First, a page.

“For us, it’s important to make sure charging is really accessible and easy for customers,” R.J. Scaringe, the chief executive of Rivian, said in an interview.
As the Tesla plug becomes dominant, people with cars designed to use the C.C.S. plug will become increasingly dependent on adapters that, for safety, are limited in how much voltage they can handle and will charge more slowly.
Tesla’s system is known for being easy to use and reliable, while C.C.S. chargers can be finicky. Frustration with the existing charging network is clearly one reason Ford and G.M. decided to throw in their lot with Tesla.
“I absolutely do not think this would be happening if the other networks were more reliable,” said Ben Rose, president of Battle Road Research, who follows the electric vehicle industry.
But one reason Tesla’s system performs well is that the company designs and manufactures the whole system — the car, the software and the charging hardware. Tesla will lose absolute control once other automakers join its network.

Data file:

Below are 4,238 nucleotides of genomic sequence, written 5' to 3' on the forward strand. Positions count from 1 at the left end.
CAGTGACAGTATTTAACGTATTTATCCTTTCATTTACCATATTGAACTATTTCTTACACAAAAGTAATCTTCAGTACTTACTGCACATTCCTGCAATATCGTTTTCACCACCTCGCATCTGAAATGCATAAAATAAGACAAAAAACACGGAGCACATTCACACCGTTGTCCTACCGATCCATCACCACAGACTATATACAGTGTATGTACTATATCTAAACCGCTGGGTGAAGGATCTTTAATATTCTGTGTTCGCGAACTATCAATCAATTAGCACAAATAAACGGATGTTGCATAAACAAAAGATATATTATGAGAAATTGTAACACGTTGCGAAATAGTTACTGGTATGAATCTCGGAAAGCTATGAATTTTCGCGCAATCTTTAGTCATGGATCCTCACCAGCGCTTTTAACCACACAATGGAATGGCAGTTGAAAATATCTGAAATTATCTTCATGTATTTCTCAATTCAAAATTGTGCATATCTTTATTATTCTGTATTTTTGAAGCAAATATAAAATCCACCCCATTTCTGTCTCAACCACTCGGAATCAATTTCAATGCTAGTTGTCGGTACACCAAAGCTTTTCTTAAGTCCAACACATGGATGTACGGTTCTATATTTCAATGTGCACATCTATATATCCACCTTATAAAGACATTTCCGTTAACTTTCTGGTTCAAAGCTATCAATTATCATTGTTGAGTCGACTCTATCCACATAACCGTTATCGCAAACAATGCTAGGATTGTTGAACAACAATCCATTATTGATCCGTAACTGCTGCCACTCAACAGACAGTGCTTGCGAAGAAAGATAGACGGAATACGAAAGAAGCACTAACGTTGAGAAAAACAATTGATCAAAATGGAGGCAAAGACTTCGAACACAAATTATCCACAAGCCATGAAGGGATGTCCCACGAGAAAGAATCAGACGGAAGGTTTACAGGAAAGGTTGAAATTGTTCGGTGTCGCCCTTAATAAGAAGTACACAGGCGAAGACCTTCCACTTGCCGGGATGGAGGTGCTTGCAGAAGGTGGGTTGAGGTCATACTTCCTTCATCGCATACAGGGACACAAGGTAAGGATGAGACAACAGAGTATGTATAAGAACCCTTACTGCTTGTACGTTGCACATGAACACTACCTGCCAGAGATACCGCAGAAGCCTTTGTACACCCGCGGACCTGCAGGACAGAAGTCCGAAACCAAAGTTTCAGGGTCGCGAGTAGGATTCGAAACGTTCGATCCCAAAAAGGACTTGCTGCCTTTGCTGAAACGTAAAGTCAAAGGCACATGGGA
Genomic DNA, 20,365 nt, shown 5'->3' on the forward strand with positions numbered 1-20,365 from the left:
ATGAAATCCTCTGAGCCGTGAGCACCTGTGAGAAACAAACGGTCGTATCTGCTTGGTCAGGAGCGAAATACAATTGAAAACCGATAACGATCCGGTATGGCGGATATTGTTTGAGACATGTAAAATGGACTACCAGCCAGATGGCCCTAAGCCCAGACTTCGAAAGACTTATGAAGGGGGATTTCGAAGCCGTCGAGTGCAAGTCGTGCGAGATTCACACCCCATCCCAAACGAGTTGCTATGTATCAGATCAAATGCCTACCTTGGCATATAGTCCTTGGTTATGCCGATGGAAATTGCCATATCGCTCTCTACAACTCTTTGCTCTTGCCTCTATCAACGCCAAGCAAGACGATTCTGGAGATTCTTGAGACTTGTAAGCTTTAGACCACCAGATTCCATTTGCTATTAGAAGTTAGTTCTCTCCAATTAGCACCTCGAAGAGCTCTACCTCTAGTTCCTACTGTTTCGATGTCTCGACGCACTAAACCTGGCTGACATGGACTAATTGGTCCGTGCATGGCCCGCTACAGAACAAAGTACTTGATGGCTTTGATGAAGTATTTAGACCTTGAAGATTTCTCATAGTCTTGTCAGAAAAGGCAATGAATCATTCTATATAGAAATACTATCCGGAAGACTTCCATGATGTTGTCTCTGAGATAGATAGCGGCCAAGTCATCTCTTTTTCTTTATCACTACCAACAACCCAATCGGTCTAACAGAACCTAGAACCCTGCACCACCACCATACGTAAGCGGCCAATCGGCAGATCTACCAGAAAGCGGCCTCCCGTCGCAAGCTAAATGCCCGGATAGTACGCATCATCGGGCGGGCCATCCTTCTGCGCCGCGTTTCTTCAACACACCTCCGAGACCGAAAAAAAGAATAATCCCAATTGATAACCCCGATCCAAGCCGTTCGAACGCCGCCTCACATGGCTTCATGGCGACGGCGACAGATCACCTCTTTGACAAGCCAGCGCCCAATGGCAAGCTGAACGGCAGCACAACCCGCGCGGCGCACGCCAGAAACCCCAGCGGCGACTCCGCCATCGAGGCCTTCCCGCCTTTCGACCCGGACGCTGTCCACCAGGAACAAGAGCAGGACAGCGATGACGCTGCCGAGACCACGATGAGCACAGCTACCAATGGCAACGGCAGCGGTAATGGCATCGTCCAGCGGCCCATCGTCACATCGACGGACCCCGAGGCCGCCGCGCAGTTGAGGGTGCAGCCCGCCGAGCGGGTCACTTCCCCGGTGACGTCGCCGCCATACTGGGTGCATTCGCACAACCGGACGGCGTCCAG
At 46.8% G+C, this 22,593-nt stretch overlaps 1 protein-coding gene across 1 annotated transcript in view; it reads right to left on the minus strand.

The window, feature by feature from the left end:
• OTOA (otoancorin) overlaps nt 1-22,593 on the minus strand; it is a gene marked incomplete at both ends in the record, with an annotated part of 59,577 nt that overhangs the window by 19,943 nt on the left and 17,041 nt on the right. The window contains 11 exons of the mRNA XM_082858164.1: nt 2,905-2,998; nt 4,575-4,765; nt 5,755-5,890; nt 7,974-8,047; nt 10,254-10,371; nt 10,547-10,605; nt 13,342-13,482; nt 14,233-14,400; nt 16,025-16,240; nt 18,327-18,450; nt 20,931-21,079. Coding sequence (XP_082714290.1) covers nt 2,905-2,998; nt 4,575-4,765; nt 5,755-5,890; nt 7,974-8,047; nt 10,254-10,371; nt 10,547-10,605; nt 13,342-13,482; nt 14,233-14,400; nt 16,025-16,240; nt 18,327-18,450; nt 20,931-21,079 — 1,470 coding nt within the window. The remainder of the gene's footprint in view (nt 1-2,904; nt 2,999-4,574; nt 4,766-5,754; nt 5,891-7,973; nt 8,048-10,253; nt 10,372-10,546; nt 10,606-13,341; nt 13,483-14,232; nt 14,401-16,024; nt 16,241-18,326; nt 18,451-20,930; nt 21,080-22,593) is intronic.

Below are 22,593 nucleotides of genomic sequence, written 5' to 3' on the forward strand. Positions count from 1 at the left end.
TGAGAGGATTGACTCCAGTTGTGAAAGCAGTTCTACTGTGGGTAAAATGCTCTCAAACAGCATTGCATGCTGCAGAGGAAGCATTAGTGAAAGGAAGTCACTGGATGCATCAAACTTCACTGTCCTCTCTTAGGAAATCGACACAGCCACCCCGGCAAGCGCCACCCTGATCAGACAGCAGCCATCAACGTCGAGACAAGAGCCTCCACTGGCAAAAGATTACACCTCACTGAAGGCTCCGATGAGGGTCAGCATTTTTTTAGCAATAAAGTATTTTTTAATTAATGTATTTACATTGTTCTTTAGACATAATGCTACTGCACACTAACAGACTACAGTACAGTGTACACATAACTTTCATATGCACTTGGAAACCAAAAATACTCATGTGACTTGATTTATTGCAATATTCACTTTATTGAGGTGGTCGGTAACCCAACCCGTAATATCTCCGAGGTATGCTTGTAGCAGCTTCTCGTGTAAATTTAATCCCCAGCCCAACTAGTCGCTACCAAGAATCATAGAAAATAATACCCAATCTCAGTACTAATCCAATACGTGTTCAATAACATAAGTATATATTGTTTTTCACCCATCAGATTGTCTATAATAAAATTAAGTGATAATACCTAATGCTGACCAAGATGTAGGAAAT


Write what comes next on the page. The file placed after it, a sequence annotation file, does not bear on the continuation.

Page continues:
Operating chargers that can fuel dozens of vehicles from many different manufacturers is extremely difficult.
“We charge 50 different models,” Cathy Zoi, the chief executive of charging company EVgo, told an audience in New York this month. Manufacturers sometimes fail to inform EVgo about changes to vehicle software, she said, leading to connection problems. “And the charger gets blamed,” she said.
Tesla built a charging network because there were few places to charge in 2012 when it began selling the Model S, its first full-size passenger car. Tesla does not disclose financial information about the network, but analysts say the company probably loses money on charging in order to get people to buy its cars. Tesla did not respond to a request for comment.